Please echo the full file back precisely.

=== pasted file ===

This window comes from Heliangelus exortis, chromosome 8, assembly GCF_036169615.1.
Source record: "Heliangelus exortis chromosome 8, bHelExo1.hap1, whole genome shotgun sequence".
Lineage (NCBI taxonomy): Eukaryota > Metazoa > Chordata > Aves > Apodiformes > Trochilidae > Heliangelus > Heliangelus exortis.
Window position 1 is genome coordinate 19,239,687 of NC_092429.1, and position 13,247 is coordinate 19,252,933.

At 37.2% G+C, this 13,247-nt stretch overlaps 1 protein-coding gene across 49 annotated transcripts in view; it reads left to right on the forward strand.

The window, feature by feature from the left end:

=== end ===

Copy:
This window comes from Heliangelus exortis, chromosome 8, assembly GCF_036169615.1.
Source record: "Heliangelus exortis chromosome 8, bHelExo1.hap1, whole genome shotgun sequence".
Lineage (NCBI taxonomy): Eukaryota > Metazoa > Chordata > Aves > Apodiformes > Trochilidae > Heliangelus > Heliangelus exortis.
Window position 1 is genome coordinate 19,239,687 of NC_092429.1, and position 13,247 is coordinate 19,252,933.

At 37.2% G+C, this 13,247-nt stretch overlaps 1 protein-coding gene across 49 annotated transcripts in view; it reads left to right on the forward strand.

The window, feature by feature from the left end: